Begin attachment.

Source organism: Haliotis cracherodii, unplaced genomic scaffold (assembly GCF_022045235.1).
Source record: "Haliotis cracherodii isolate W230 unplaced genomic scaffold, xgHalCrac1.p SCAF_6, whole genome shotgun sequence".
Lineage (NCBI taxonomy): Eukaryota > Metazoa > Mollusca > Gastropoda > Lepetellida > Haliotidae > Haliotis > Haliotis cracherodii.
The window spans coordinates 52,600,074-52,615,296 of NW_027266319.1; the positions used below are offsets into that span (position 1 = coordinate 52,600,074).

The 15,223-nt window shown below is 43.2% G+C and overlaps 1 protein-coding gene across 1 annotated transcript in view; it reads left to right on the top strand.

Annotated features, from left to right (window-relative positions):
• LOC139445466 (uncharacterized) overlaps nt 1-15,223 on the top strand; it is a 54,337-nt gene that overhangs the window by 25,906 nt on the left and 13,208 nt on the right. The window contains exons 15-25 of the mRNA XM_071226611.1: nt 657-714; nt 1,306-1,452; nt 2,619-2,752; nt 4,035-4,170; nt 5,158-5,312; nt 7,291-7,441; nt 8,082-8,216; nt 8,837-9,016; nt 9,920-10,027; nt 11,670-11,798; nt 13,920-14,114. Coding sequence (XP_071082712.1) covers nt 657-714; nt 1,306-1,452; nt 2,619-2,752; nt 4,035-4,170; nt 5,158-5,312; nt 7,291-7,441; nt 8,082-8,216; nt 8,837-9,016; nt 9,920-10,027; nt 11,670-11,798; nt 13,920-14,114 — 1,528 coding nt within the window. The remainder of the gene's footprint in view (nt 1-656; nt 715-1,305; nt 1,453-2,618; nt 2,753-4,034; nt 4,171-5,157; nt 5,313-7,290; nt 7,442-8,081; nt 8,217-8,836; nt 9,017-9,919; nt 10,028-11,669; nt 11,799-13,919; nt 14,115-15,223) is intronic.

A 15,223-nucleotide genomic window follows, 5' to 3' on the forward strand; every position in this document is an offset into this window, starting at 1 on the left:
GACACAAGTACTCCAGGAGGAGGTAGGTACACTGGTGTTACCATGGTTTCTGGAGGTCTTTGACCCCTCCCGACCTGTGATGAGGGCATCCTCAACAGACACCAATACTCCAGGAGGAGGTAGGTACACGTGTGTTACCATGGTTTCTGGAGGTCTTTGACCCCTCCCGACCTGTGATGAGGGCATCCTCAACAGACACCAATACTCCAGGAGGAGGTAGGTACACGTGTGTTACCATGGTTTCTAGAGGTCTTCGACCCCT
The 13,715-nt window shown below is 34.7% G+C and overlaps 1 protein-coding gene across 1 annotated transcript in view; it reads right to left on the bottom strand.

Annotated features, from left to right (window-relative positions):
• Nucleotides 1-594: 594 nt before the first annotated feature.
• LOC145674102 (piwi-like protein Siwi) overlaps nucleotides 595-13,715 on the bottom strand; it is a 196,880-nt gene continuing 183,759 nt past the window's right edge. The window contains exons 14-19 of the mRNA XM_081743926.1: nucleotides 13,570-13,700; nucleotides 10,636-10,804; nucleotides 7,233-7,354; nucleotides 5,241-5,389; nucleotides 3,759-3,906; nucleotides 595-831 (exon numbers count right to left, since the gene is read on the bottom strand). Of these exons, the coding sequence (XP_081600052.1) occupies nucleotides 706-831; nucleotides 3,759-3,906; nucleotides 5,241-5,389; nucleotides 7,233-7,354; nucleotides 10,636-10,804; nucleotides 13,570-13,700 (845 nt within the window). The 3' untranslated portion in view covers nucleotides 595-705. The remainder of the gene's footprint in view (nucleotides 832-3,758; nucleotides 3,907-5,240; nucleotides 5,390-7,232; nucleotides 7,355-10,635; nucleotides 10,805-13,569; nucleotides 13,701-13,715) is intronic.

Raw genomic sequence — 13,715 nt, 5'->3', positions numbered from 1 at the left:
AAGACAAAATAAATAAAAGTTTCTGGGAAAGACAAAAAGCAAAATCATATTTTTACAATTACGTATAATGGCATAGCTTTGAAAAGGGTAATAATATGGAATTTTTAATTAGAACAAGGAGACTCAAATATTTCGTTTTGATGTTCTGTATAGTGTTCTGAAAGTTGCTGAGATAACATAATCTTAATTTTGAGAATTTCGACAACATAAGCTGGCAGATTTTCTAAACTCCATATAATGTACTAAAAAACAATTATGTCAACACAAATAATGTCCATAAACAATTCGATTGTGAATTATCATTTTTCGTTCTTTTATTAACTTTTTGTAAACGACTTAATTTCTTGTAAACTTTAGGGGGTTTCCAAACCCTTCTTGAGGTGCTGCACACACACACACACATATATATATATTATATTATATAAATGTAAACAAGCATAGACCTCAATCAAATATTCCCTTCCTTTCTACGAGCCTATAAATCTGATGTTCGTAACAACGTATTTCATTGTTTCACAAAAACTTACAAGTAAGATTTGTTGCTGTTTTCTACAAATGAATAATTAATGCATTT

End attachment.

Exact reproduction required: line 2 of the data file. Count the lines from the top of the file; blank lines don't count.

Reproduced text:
Source record: "Haliotis cracherodii isolate W230 unplaced genomic scaffold, xgHalCrac1.p SCAF_6, whole genome shotgun sequence".